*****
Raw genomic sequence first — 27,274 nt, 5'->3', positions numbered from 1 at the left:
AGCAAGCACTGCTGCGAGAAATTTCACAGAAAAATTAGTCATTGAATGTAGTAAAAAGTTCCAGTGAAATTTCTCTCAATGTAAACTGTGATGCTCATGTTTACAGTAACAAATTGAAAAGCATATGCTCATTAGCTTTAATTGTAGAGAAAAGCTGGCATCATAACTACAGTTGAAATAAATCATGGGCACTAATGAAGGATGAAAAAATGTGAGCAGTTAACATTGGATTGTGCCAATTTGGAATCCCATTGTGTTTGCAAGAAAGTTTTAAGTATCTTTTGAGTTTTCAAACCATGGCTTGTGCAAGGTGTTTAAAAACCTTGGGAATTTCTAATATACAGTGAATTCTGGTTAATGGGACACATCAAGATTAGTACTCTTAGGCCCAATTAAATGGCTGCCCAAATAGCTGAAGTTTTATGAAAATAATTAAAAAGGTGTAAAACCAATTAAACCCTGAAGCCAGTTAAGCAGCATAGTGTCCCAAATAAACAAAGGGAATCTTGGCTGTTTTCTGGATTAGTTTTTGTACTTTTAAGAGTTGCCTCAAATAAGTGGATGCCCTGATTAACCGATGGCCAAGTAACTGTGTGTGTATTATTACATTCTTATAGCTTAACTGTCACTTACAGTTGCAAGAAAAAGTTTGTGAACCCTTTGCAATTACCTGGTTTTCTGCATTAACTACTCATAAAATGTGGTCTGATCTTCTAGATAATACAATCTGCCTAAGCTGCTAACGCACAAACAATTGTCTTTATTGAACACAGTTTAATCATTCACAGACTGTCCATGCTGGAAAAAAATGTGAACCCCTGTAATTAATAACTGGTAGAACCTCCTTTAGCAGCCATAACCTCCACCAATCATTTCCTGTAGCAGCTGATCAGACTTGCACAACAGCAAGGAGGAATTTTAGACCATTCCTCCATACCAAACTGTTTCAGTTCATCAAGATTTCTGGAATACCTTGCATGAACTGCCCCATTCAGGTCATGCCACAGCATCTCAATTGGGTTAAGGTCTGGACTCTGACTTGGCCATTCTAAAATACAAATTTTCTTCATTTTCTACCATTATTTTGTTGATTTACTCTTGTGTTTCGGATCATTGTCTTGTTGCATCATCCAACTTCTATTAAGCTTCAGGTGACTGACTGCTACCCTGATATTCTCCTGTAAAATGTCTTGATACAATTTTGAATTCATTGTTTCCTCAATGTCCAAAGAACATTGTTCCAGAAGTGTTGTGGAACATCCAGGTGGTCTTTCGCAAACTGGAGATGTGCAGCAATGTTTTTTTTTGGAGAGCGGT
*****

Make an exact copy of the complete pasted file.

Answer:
Raw genomic sequence first — 27,274 nt, 5'->3', positions numbered from 1 at the left:
AGCAAGCACTGCTGCGAGAAATTTCACAGAAAAATTAGTCATTGAATGTAGTAAAAAGTTCCAGTGAAATTTCTCTCAATGTAAACTGTGATGCTCATGTTTACAGTAACAAATTGAAAAGCATATGCTCATTAGCTTTAATTGTAGAGAAAAGCTGGCATCATAACTACAGTTGAAATAAATCATGGGCACTAATGAAGGATGAAAAAATGTGAGCAGTTAACATTGGATTGTGCCAATTTGGAATCCCATTGTGTTTGCAAGAAAGTTTTAAGTATCTTTTGAGTTTTCAAACCATGGCTTGTGCAAGGTGTTTAAAAACCTTGGGAATTTCTAATATACAGTGAATTCTGGTTAATGGGACACATCAAGATTAGTACTCTTAGGCCCAATTAAATGGCTGCCCAAATAGCTGAAGTTTTATGAAAATAATTAAAAAGGTGTAAAACCAATTAAACCCTGAAGCCAGTTAAGCAGCATAGTGTCCCAAATAAACAAAGGGAATCTTGGCTGTTTTCTGGATTAGTTTTTGTACTTTTAAGAGTTGCCTCAAATAAGTGGATGCCCTGATTAACCGATGGCCAAGTAACTGTGTGTGTATTATTACATTCTTATAGCTTAACTGTCACTTACAGTTGCAAGAAAAAGTTTGTGAACCCTTTGCAATTACCTGGTTTTCTGCATTAACTACTCATAAAATGTGGTCTGATCTTCTAGATAATACAATCTGCCTAAGCTGCTAACGCACAAACAATTGTCTTTATTGAACACAGTTTAATCATTCACAGACTGTCCATGCTGGAAAAAAATGTGAACCCCTGTAATTAATAACTGGTAGAACCTCCTTTAGCAGCCATAACCTCCACCAATCATTTCCTGTAGCAGCTGATCAGACTTGCACAACAGCAAGGAGGAATTTTAGACCATTCCTCCATACCAAACTGTTTCAGTTCATCAAGATTTCTGGAATACCTTGCATGAACTGCCCCATTCAGGTCATGCCACAGCATCTCAATTGGGTTAAGGTCTGGACTCTGACTTGGCCATTCTAAAATACAAATTTTCTTCATTTTCTACCATTATTTTGTTGATTTACTCTTGTGTTTCGGATCATTGTCTTGTTGCATCATCCAACTTCTATTAAGCTTCAGGTGACTGACTGCTACCCTGATATTCTCCTGTAAAATGTCTTGATACAATTTTGAATTCATTGTTTCCTCAATGTCCAAAGAACATTGTTCCAGAAGTGTTGTGGAACATCCAGGTGGTCTTTCGCAAACTGGAGATGTGCAGCAATGTTTTTTTTTGGAGAGCGGT